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Immediate Security for Families of Those with Special Needs

Annuities are often sold with one client goal in mind – guaranteed retirement income. No doubt, this is a powerful value proposition for annuities, but it’s not the only one.

A recent Deloitte study revealed that 38 percent of Americans don’t understand annuities at all. Because the majority of online resources offer only a simplistic explanation of an annuity’s function, even knowledgeable clients may be unaware that annuities can be tailored to serve a variety of financial planning needs. As we seek to embrace diversity in our business, it’s important to remember – and demonstrate to our clients – how annuities can offer different value propositions to different populations.

Nearly 20 percent of Americans classify themselves as having a disability, and for more than 38 million, this disability is severe, according to the 2012 U.S. Census. Every parent wants financial well-being for a son or a daughter. But when that son or daughter needs special care and will be unable to manage income on his or her own, ensuring that they have the financial resources available to live a life with opportunity and dignity becomes even more important. For parents in these circumstances, an immediate annuity can help family members focus on enjoying their time together instead of worrying about the future. An immediate annuity can provide income to parents while they are alive. After the parents have passed away, that same immediate annuity can fund a special needs trust that retains the annuity’s income, which in turn can be used to help support the child financially according to their needs, and for as long as the child lives.

Consider the following hypothetical family of three:

Stan and Katherine live with their adult son, Jeff, who has Down syndrome. Ever since Jeff was born, Stan and Katherine have made it their top priority to give Jeff the best care and education available. Now, as Stan and Katherine are approaching retirement, they are considering their goals for the future. They want to provide for Jeff’s expenses throughout his entire life, so that he can continue to receive top-notch care and live in housing that appropriately meets his needs. To help meet this objective, Stan and Katherine purchase an immediate annuity, which will create an income that ensures Jeff has access to special needs funds for the rest of his life.

In this instance, Stan and Katherine choose a joint payout, naming themselves as joint owners, Jeff as the annuitant and a trust as beneficiary. Katherine is named the joint annuitant on the contract, in case she outlives Jeff. As long as Jeff is alive, Stan and Katherine will receive income until they both pass away. Upon their passing, the contract and payments pass to the trust for the remainder of Jeff’s life. The trustee will direct payments to cover any necessary medical costs, as well as any activities and services that contribute to Jeff’s quality of life.

Using a properly designed special needs trust is advantageous because it can fund benefits above and beyond those received through government programs, such as Supplemental Security Income or Social Security Disability Insurance, without affecting the resource-eligibility limits for the government benefits. For example, if Jeff were to receive an inheritance of more than $2,000, he would be deemed ineligible for Supplemental Security Income. With a special needs trust, this limit does not apply because the assets are in control of the trustee, and not in the name of the child.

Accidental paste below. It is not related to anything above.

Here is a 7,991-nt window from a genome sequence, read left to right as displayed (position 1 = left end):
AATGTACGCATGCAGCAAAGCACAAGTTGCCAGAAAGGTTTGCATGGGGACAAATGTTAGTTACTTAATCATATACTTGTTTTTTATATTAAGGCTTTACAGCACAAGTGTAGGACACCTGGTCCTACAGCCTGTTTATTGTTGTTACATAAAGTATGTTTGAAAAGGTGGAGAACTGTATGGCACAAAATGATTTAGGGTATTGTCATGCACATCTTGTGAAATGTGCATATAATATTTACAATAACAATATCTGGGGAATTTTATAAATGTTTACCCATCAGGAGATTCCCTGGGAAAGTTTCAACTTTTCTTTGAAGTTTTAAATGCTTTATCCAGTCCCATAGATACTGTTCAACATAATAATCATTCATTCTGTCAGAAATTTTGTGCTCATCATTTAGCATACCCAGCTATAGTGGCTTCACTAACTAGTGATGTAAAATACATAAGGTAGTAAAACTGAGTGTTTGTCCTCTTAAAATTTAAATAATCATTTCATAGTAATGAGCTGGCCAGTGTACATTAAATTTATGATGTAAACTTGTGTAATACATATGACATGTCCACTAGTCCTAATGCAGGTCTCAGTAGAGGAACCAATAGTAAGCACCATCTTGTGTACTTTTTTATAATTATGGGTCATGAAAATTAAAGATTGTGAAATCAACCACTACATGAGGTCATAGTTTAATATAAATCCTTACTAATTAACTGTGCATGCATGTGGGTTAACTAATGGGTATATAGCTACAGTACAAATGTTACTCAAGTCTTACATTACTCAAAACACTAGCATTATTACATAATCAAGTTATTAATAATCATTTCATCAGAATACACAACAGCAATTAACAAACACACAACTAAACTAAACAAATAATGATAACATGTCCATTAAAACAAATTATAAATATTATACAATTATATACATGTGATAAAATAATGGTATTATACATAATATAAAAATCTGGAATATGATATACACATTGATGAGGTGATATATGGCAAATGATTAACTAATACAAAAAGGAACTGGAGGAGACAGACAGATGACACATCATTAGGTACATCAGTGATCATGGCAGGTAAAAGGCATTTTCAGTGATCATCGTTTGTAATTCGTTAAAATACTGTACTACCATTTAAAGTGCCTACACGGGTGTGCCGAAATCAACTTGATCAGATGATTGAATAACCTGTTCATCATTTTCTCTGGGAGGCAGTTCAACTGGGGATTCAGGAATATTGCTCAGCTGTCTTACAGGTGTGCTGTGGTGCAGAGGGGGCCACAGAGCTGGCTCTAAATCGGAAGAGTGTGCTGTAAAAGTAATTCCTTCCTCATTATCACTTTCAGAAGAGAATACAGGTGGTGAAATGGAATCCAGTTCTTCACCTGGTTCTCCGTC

With this plan, Stan and Katherine know that the income they pass to Jeff through the trust will help cover his expenses for his lifetime, even after they are no longer able to oversee his care. Plus, if Stan and Katherine choose an immediate variable annuity, that income has the potential to grow depending on market fluctuations and how they impact the performance of the investment options selected. In addition, because a portion of each payment represents a return of cost basis until the basis is fully recovered, an annuitized income stream helps reduce the amount of taxes the trust will pay, leaving more funds to be used on Jeff’s behalf.

This is only one of many ways an annuity can be used as a solution to meet the varied needs of diverse clientele. Each family is different, with a unique set of goals and concerns, and as advisors work to meet these goals and ease these concerns, annuities can play an important role. Clients may view an annuity simply as a means of generating guaranteed income for retirement, but in reality, an annuity is flexible enough to do much more. For parents like Stan and Katherine, the value of an immediate annuity is the relief that comes with knowing they have taken measures to help ensure their son’s needs will always be met, and his quality of life will always be upheld. This security in knowing that their child will have sufficient financial resources also helps to offset the fees or expenses associated with the annuity.

A practice focused on diversity gives many opportunities to celebrate and appreciate different experiences and perspectives. In the spirit of celebrating diversity, remember: an annuity’s function can be as diverse as the clients it serves.


Daniel Herr is vice president, product research & development, retirement solutions, Lincoln Financial Group. He can be reached at [email protected] [email protected].

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